A delicious fourth helping

In 2006, in his brief introduction to the band's debut single video for 'I Bet You Look Good On The Dancefloor', a timid Alex Turner awkwardly scoffed 'Don't believe the hype'. The band's debut album is now hailed as one of the greatest albums ever made. A year later, they re-appeared with the equally mesmerising 'Favourite Worst Nightmare' and made it to three, two years ago with the completely misunderstood effort 'Humbug'. What I'm trying to say is that you should very well believe the hype. Arctic Monkeys are one of those bands who love to experiment and subvert expectation, testing their audience's limits with change after change. They are one of those chameleonic acts like David Bowie who are so very unbelievably talented that they can morph their sound just as soon as you get used to their old one. In short, these four still relatively young men are geniuses. 'Suck It and See' is just another rung on the ladder, another milestone of achievement.

Arctic Monkeys albums are a rare beast and 'Suck It and See' is no different. Relentlessly picked apart and mulled over by critics, it is a rare feat for a band to reach their fourth album these days. Thundering opener 'She's Thunderstorms' opens up a theme that dominates the album, Turner's lovelorn ideas of passion and romance, with Turner and Jamie Cook's guitars combining to create a thunderous ambience. Studio mess about 'Brick by Brick' featuring a debut lead vocal from Matt Helders boasts a riff so infectious, and a bassline so hypnotic from Nick O'Malley that it's musical power overcomes it's lyrical shortcomings. 'The Hellcat Spangled Shalala', a somewhat calmer and more atmospheric track than its title suggests, complete with fuzz guitar, is another study of Turner's sweetness and lovesick nature.

The track's first single 'Don't Sit Down 'Cause I've Moved Your Chair' must be played loud to feel the full effects of its meaty riff and like the previous track, sees Turner enter the realm of the psychedelic. 'Do the Macarena in the Devil's lair' he humorously howls, a million miles away from the instantly relatable words of his early poetry, hinting at his intense lyrical depth. Despite forays into the psychedelic and metaphorical, Mr Turner's heart is still very much entrenched in realism. The awkwardness of the 'chin-chewing' girl in 'Black Treacle' or the 'type of the kisses where teeth collide' in 'Reckless Serenade' are the most prominent proponents of this. He may not be singing about taxi ranks or mobile phones anymore but the language used by Turner on 'Suck It and See' has arguably never been more real and arguably never been better.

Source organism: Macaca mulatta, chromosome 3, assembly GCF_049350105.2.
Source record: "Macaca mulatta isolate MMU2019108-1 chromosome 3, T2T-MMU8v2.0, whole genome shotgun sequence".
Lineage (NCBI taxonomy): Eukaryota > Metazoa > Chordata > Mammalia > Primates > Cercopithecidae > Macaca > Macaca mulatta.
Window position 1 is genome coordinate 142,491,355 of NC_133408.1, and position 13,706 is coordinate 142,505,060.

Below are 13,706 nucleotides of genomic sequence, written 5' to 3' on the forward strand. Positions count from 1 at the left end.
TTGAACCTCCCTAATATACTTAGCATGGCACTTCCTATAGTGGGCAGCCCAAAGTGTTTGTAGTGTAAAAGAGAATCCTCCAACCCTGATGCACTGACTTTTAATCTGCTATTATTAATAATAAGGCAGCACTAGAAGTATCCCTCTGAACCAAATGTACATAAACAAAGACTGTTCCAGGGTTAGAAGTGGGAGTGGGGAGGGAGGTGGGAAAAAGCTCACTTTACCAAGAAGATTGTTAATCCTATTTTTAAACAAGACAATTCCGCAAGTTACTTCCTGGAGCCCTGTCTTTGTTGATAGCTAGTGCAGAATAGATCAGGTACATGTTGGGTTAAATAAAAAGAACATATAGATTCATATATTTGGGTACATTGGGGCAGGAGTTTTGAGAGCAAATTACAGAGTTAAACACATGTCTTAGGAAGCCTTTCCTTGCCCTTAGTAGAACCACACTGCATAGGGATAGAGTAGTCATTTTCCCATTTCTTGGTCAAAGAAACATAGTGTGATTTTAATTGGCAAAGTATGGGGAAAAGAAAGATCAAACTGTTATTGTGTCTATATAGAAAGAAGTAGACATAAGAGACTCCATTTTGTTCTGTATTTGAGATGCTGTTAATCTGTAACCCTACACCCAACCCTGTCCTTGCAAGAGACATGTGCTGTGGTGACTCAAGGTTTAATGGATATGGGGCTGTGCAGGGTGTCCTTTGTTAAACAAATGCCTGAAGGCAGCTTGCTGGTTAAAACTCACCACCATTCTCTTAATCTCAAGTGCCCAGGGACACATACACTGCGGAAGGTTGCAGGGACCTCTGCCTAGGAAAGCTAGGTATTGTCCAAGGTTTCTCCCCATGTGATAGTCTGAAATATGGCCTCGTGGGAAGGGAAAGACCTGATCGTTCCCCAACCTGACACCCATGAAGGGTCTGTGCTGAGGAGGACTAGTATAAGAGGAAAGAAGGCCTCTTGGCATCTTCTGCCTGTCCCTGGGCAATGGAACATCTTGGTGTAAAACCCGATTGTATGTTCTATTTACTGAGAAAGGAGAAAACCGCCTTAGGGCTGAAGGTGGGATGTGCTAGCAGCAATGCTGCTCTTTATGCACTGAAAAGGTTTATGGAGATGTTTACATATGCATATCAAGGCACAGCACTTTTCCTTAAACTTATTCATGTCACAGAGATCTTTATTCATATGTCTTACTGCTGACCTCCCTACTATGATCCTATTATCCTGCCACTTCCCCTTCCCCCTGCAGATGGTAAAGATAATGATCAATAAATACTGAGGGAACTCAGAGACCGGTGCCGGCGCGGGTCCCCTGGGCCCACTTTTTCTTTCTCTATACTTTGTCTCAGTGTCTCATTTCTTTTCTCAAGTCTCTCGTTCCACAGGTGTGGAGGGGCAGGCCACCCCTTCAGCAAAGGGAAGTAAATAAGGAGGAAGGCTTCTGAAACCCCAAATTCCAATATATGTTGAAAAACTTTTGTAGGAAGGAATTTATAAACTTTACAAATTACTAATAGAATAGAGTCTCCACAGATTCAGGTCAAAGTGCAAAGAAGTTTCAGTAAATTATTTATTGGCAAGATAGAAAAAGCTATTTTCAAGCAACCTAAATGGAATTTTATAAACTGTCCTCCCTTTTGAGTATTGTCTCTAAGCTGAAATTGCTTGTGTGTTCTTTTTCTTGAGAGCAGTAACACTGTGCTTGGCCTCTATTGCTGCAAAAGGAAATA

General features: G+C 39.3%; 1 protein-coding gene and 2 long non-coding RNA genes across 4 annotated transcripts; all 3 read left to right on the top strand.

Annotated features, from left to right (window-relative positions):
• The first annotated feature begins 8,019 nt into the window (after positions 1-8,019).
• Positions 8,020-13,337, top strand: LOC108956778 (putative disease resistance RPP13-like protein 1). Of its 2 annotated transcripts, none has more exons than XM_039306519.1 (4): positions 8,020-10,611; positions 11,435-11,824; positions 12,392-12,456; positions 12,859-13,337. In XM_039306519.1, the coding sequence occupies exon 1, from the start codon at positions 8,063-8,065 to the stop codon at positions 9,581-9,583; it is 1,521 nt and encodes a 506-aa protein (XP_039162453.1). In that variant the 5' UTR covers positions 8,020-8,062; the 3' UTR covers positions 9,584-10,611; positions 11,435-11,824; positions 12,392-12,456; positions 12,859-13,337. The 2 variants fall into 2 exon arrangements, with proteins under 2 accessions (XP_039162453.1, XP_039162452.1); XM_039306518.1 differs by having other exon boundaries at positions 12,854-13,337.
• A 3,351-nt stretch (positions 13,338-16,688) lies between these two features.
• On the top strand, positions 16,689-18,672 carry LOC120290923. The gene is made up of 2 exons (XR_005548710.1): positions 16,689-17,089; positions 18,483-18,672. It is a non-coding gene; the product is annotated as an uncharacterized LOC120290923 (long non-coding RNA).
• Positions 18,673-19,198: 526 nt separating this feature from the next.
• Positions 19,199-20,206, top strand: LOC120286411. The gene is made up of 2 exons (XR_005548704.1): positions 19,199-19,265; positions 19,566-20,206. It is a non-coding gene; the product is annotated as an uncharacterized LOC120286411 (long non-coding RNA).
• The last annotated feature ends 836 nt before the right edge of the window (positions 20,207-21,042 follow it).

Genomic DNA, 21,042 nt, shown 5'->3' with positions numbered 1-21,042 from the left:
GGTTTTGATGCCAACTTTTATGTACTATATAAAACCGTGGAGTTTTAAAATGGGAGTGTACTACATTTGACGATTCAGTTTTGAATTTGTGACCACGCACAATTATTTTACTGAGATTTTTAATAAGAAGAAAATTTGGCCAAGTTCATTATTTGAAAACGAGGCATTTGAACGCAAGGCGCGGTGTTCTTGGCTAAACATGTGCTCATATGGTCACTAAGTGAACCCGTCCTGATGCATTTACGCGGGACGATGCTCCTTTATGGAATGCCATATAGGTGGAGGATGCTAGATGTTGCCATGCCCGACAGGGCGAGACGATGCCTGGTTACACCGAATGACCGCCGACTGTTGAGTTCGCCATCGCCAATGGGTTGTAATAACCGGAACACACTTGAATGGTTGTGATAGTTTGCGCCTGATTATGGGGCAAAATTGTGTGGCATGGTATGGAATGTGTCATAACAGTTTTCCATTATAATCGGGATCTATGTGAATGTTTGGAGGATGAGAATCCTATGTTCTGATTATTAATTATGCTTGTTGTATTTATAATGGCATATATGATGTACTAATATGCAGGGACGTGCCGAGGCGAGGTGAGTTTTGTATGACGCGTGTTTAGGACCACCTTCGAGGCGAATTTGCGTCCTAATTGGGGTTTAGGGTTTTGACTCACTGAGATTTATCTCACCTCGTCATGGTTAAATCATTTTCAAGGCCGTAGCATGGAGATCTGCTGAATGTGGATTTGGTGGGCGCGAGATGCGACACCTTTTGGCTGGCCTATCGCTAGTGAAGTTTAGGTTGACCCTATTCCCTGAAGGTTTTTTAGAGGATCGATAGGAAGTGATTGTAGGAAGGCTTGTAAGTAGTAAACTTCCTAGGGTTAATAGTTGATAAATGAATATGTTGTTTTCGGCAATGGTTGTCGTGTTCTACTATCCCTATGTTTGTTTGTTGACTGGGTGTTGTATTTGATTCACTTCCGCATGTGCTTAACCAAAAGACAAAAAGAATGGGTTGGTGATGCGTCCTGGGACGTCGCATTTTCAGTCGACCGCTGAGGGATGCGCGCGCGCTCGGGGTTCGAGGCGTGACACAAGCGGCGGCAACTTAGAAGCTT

The raucous 'Library Pictures' is the perfect showcase for Matt Helders' drumming, and anyone that has listened to Helders from the start will be warmed by his ever-continuing drumming progression. His relentless smacking illuminates the track in conjunction with Jamie Cook's searing guitars as Turner malevolently cackles of the 'ellipsis that will chase you 'round the room', a man who is enjoying the sound and power of individual words on this track, skimming through his veritable 'library' of vocabulary to heighten the track's atmosphere. Just listen to the haunting instrumentation of 'Piledriver Waltz' or the unexpectedly heart-wrenching 'Suck It And See' which exclaims 'You're rarer than a can of dandelion and burdock and those other girls are just post-mix lemonade'. Turner's eloquence and flair seems to know no bounds and it is fascinating to listen to one of the best lyricists of our generation flourishing uncontrollably.

The only criticism that can be pointed at the album is levelled at its most important contributor, young Mr Turner. Where the music sounds fresh and exciting, always subverting expectation, occasional lyrics have a tendency to become awkward. 'Piledriver Waltz', an otherwise stellar piece of poetry does suffer from some clumsy and oblique lyrics that see Turner going too far in his explorations of the absurd. 'I etched the face of a stopwatch on the back of a raindrop' and 'go into business with a grizzly bear' are lyrics that seems to have slipped past quality control and are surely too oblique to make any sense.

So, it seems as if the rug has been pulled from under us by those cheeky Monkeys. Just when you expect one thing, they become another. The dark and moody ethos of 'Humbug' has been replaced by bittersweet, lovelorn and head-over-heels in love lyrics, where the contributions of every band member firing on all cylinders ensures that this album is an absolute classic. Those who have written the band off after failing to recreate the street-smarts of their classic debut should be shot for having their eyes closed and such a narrow mind, is it not clear by now that Arctic Monkeys are doing what they want? Not what the critics want. This band is a rare breed, experimenting with sound after sound and constantly succeeding. Alex Turner's lyrics, which apparently now lack the wit and cynicism that he used to possess, are constantly evolving as his creative flow seems to be moving quicker than ever. Don't believe the critics that want to pigeon-hole this amazing band, do as Turner warned you not to, and believe the hype. Their fourth album is just as much of as classic as their previous three. 'Suck It and See' and taste its delicious centre, I guarantee that no better album will be released this year.